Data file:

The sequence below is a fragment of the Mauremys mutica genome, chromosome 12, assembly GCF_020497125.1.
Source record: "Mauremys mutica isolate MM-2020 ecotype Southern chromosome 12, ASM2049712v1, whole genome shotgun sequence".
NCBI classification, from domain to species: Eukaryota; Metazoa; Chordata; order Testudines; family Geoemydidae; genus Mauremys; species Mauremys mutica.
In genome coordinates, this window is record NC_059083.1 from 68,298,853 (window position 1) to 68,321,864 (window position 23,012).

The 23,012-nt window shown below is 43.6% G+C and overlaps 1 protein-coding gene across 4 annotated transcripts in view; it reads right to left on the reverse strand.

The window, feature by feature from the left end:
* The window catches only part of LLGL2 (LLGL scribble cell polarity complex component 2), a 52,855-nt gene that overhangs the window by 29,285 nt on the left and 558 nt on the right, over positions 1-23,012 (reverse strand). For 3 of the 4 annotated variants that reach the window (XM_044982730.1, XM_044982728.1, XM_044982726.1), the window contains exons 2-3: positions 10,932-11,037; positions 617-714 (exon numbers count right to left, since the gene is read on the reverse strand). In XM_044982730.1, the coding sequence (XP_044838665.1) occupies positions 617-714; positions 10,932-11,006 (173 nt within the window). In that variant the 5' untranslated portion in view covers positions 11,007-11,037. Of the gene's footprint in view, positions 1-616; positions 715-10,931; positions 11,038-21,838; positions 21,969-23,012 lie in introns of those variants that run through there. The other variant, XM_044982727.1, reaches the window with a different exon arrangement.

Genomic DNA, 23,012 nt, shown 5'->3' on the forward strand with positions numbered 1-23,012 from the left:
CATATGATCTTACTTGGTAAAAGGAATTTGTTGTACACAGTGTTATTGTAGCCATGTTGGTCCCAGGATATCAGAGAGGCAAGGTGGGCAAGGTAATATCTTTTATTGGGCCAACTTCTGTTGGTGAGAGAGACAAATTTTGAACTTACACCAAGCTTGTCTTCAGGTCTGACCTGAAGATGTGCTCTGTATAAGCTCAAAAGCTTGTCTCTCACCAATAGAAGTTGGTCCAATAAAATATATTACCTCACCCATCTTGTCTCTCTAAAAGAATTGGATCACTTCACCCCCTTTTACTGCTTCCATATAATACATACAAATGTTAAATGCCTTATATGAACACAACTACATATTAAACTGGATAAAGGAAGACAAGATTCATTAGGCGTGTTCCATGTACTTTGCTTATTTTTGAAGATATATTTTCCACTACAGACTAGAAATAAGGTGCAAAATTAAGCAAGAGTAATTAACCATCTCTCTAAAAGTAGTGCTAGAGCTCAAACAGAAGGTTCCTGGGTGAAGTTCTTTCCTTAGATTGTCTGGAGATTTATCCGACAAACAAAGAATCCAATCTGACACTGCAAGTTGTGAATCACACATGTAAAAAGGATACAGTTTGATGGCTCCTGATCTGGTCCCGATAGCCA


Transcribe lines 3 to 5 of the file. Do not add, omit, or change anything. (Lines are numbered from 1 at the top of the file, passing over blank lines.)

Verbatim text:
NCBI classification, from domain to species: Eukaryota; Metazoa; Chordata; order Testudines; family Geoemydidae; genus Mauremys; species Mauremys mutica.
In genome coordinates, this window is record NC_059083.1 from 68,298,853 (window position 1) to 68,321,864 (window position 23,012).

The 23,012-nt window shown below is 43.6% G+C and overlaps 1 protein-coding gene across 4 annotated transcripts in view; it reads right to left on the reverse strand.